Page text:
Recently in our community a regional conference was held on diabetes and its effects on our people in Eeyou Astchee. I would like to add some recommendations, things that we as a community could consider to lead us towards prevention in the fight against diabetes.

The need for better nutrition and more physical activity is a main focus. The late Reuben Voyageur told a story about kaawiipinkaashich a few years ago when we were trying to find where the name came from. He told us he was a young boy when a fire went through there which they fought to put it out. Reuben went on to say for many years people went there to pick blueberries and it was always called “Kaawiipinkaashich.” I also remember our mother getting us into a canoe to go blueberry picking at this place, many years later of course.

I have heard that the forestry companies will be allowed to cut the trees in the areas that burnt this summer. I think this should be reconsidered, especially in and around the community. This activity renders the land basically useless for many years afterwards. What will we gain other than stumpage fees and a devastated area after all their machinery goes through it?
To allow it to naturally regenerate makes more sense when you consider that for many years we will have blueberries which are known to help prevent diabetes. With some management we could extend this activity to 30-40 years. The burnt trees will provide firewood, for individual use, for health projects and for those who just need the exercise.

My mother used to tell me of the time my dad used to hunt for grouse along the esker to the west when it had new growth. Where it burnt this summer we will eventually have small game, including rabbits, providing a healthier food choice.

In the future if we are considering access to this area for gravel or to build our community we should again take time to consider areas for recreational purposes, such as cottages around Bishop Lake.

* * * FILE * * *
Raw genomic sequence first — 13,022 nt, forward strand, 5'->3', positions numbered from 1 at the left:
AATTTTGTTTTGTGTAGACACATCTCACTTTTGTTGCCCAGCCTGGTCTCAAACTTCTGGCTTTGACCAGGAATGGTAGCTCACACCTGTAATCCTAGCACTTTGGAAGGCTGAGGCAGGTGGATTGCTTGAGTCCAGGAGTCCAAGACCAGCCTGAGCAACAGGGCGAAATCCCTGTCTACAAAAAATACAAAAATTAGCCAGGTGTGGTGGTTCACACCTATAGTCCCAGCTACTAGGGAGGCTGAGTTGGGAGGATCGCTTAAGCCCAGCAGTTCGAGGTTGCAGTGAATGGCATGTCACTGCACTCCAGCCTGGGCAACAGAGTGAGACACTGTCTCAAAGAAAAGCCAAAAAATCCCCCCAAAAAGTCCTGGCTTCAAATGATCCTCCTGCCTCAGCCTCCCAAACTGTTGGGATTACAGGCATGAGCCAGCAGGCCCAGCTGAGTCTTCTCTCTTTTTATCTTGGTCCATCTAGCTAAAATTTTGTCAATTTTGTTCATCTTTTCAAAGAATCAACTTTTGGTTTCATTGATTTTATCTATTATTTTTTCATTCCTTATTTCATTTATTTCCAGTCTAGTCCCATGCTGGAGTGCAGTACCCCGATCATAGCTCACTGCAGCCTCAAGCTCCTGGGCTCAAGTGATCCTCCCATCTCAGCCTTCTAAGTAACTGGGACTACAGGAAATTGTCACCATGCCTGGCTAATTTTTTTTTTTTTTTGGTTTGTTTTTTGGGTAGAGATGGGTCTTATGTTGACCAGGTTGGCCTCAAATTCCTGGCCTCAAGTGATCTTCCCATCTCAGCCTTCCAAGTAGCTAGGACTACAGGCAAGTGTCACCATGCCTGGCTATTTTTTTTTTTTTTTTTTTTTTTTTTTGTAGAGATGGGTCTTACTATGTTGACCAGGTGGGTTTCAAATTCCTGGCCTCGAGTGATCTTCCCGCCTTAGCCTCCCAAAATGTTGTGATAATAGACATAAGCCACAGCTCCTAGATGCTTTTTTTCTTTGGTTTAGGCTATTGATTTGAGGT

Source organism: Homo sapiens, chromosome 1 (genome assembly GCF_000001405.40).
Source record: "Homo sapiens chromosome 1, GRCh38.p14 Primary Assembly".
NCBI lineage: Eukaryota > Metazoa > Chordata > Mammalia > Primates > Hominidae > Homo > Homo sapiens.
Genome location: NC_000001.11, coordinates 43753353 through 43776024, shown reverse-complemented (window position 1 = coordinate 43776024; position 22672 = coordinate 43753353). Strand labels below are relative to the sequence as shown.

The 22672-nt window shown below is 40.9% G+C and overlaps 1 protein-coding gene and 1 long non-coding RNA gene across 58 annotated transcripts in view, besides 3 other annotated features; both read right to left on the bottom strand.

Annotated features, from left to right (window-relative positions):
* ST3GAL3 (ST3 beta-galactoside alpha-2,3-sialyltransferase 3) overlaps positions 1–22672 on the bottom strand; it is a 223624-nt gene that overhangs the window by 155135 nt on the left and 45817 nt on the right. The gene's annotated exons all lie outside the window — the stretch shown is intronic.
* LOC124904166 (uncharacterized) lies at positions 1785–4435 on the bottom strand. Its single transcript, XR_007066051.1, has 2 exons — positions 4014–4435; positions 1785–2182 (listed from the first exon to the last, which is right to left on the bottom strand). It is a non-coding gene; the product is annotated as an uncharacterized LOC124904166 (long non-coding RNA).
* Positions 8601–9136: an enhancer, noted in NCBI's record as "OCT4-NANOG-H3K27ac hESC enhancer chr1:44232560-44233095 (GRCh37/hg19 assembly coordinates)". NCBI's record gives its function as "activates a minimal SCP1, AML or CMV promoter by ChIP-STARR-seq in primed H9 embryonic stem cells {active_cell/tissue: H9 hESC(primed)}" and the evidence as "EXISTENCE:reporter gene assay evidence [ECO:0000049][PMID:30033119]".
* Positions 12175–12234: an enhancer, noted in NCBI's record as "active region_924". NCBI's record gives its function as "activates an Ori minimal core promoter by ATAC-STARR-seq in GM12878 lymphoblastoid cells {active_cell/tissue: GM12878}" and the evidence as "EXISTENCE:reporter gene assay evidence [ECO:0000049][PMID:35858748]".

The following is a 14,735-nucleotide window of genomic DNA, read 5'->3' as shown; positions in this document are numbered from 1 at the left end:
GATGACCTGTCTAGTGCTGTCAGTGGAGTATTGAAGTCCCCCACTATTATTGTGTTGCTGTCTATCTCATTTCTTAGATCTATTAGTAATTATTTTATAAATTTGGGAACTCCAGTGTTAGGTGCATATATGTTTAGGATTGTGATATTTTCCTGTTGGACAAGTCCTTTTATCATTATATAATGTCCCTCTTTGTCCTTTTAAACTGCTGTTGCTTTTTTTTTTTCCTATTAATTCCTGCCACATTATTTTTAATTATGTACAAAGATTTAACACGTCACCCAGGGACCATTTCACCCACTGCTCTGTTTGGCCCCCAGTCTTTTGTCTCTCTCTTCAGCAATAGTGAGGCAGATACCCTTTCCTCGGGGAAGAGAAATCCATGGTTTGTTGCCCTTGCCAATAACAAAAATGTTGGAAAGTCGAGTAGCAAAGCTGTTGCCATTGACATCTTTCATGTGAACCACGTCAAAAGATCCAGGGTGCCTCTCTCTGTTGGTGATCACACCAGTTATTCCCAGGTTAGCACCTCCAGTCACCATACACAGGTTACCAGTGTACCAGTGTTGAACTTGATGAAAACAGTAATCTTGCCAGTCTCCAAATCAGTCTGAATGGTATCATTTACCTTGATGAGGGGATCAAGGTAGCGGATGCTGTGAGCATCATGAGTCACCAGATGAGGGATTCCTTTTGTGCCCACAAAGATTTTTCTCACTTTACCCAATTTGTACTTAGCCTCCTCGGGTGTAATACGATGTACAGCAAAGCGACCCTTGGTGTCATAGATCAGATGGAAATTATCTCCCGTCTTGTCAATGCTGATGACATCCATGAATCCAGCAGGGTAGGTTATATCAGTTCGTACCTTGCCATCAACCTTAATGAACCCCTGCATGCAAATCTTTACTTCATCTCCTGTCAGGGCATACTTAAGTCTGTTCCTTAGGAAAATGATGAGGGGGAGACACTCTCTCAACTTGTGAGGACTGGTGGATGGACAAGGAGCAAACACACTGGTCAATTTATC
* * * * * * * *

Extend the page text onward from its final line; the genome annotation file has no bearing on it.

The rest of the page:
Creating awareness is another issue, especially for future generations. Teaching better nutrition in schools is possible as this is often neglected or cannot be properly addressed at home. However, many children go to the restaurants for their lunches these days. Making affordable healthy meals available in a lunch program at the schools could be a better option. The idea is they get used to these foods and will stay away from harmful ones.

As community members living with diabetes we must also help ourselves. Starting a Diabetes Club that’s there for support, that organizes events focused on prevention could assist CBHSS and Public Health.

Since the number of diabetics is growing annually, especially in Mistissini, action has to be taken to prepare ourselves. Consider the numbers of people not diagnosed because they are unaware and those who will not get check ups even when they have the symptoms. There are many who know they will be refused coverage under group insurance where they work if they are diagnosed with diabetes. There are probably more who are not reporting properly in their application forms.

Not only is it scary to think of what the actual number of people with diabetes could be, but what will happen when employees can no longer work? Can the band as a major employer walk away and state it was not their fault?
The BBC aired a report recently stating diabetes is the latest epidemic that could wipe-out First Nations peoples across the globe. There are Cree communities today in our Eeyou Astchee that likely have 50 per cent of their population living with this disease. By the latest statistics Mistissini could be as high as 1,000 people. We must look at this as a fight to save our people. There will be many who will be lost, many who will be crippled that will have to be accepted. Changes need to be made immediately. But do not forget our people survived many generations through various diseases, famines since man first walked this earth.